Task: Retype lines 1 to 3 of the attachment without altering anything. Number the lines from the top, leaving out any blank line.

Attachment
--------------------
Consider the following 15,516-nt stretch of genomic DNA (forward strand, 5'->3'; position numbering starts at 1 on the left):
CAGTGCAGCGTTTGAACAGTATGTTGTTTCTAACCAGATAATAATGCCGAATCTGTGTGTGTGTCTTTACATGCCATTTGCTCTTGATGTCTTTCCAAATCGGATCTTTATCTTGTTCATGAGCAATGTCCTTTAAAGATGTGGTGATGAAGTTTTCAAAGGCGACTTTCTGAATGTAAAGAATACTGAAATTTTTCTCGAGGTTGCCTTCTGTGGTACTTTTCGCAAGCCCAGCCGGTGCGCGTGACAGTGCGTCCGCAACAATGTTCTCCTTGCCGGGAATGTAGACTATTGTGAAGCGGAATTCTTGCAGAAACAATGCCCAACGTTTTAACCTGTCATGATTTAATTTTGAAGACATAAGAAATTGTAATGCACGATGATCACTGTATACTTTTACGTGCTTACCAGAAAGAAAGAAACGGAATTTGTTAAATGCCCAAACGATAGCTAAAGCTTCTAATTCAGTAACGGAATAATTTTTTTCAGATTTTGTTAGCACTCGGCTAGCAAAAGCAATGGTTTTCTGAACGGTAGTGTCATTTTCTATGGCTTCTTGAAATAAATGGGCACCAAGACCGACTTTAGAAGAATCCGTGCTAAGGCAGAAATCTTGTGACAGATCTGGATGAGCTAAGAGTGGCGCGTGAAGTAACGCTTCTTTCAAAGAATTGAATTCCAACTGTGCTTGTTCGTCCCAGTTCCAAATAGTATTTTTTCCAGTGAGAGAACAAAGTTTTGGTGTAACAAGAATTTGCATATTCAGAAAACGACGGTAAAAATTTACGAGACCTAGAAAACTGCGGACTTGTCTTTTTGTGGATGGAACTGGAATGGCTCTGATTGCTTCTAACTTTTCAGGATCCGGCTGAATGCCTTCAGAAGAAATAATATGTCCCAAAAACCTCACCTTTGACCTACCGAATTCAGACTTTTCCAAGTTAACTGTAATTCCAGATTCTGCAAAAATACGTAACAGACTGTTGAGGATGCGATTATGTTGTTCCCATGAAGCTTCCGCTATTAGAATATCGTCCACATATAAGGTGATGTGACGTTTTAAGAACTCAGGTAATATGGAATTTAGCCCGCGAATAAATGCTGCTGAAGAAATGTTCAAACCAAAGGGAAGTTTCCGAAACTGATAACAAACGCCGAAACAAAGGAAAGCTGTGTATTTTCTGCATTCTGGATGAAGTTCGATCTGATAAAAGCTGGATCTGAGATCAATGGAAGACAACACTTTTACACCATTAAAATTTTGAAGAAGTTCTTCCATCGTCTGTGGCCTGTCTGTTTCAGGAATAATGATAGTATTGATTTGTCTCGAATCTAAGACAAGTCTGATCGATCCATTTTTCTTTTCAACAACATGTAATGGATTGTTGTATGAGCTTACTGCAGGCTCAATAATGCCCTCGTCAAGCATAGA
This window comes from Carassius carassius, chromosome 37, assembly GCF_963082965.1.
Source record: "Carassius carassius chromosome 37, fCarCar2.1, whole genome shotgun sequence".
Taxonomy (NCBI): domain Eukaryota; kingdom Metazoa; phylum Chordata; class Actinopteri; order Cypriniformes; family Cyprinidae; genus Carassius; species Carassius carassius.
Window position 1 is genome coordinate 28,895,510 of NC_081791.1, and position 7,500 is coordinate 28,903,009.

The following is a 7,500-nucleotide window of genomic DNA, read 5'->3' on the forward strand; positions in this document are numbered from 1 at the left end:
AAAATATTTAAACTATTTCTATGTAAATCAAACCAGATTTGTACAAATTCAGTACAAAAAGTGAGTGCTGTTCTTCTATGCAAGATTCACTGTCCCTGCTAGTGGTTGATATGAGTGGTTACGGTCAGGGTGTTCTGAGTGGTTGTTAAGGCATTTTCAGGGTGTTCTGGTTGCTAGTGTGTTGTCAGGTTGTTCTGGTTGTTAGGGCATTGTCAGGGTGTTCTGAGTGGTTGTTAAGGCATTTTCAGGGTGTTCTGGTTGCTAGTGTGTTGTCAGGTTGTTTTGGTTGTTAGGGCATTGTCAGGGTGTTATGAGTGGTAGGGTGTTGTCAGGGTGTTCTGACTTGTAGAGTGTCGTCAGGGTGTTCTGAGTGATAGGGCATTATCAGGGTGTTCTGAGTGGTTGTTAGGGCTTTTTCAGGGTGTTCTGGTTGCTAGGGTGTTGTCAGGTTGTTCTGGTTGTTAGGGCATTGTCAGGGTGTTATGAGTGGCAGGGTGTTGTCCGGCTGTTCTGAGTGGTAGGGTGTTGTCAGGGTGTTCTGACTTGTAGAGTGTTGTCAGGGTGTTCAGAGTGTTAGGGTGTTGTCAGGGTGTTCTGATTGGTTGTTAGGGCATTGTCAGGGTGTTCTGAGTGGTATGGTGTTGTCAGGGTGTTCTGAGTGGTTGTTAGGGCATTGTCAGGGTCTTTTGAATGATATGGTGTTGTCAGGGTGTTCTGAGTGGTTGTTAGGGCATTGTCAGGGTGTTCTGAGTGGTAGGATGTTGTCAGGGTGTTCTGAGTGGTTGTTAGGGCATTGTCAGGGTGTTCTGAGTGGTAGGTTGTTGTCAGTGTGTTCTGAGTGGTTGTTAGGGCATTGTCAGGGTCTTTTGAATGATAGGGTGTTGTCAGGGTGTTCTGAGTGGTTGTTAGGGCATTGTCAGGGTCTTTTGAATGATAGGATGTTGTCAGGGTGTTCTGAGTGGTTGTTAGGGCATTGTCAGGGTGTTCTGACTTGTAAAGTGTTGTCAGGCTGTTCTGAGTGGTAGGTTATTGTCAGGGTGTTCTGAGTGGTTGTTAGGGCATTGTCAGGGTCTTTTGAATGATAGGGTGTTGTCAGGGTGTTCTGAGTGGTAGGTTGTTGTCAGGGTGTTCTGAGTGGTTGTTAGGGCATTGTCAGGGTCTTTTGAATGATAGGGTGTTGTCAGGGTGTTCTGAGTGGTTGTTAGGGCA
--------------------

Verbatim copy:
Consider the following 15,516-nt stretch of genomic DNA (forward strand, 5'->3'; position numbering starts at 1 on the left):
CAGTGCAGCGTTTGAACAGTATGTTGTTTCTAACCAGATAATAATGCCGAATCTGTGTGTGTGTCTTTACATGCCATTTGCTCTTGATGTCTTTCCAAATCGGATCTTTATCTTGTTCATGAGCAATGTCCTTTAAAGATGTGGTGATGAAGTTTTCAAAGGCGACTTTCTGAATGTAAAGAATACTGAAATTTTTCTCGAGGTTGCCTTCTGTGGTACTTTTCGCAAGCCCAGCCGGTGCGCGTGACAGTGCGTCCGCAACAATGTTCTCCTTGCCGGGAATGTAGACTATTGTGAAGCGGAATTCTTGCAGAAACAATGCCCAACGTTTTAACCTGTCATGATTTAATTTTGAAGACATAAGAAATTGTAATGCACGATGATCACTGTATACTTTTACGTGCTTACCAGAAAGAAAGAAACGGAATTTGTTAAATGCCCAAACGATAGCTAAAGCTTCTAATTCAGTAACGGAATAATTTTTTTCAGATTTTGTTAGCACTCGGCTAGCAAAAGCAATGGTTTTCTGAACGGTAGTGTCATTTTCTATGGCTTCTTGAAATAAATGGGCACCAAGACCGACTTTAGAAGAATCCGTGCTAAGGCAGAAATCTTGTGACAGATCTGGATGAGCTAAGAGTGGCGCGTGAAGTAACGCTTCTTTCAAAGAATTGAATTCCAACTGTGCTTGTTCGTCCCAGTTCCAAATAGTATTTTTTCCAGTGAGAGAACAAAGTTTTGGTGTAACAAGAATTTGCATATTCAGAAAACGACGGTAAAAATTTACGAGACCTAGAAAACTGCGGACTTGTCTTTTTGTGGATGGAACTGGAATGGCTCTGATTGCTTCTAACTTTTCAGGATCCGGCTGAATGCCTTCAGAAGAAATAATATGTCCCAAAAACCTCACCTTTGACCTACCGAATTCAGACTTTTCCAAGTTAACTGTAATTCCAGATTCTGCAAAAATACGTAACAGACTGTTGAGGATGCGATTATGTTGTTCCCATGAAGCTTCCGCTATTAGAATATCGTCCACATATAAGGTGATGTGACGTTTTAAGAACTCAGGTAATATGGAATTTAGCCCGCGAATAAATGCTGCTGAAGAAATGTTCAAACCAAAGGGAAGTTTCCGAAACTGATAACAAACGCCGAAACAAAGGAAAGCTGTGTATTTTCTGCATTCTGGATGAAGTTCGATCTGATAAAAGCTGGATCTGAGATCAATGGAAGACAACACTTTTACACCATTAAAATTTTGAAGAAGTTCTTCCATCGTCTGTGGCCTGTCTGTTTCAGGAATAATGATAGTATTGATTTGTCTCGAATCTAAGACAAGTCTGATCGATCCATTTTTCTTTTCAACAACATGTAATGGATTGTTGTATGAGCTTACTGCAGGCTCAATAATGCCCTCGTCAAGCATAGA
This window comes from Carassius carassius, chromosome 37, assembly GCF_963082965.1.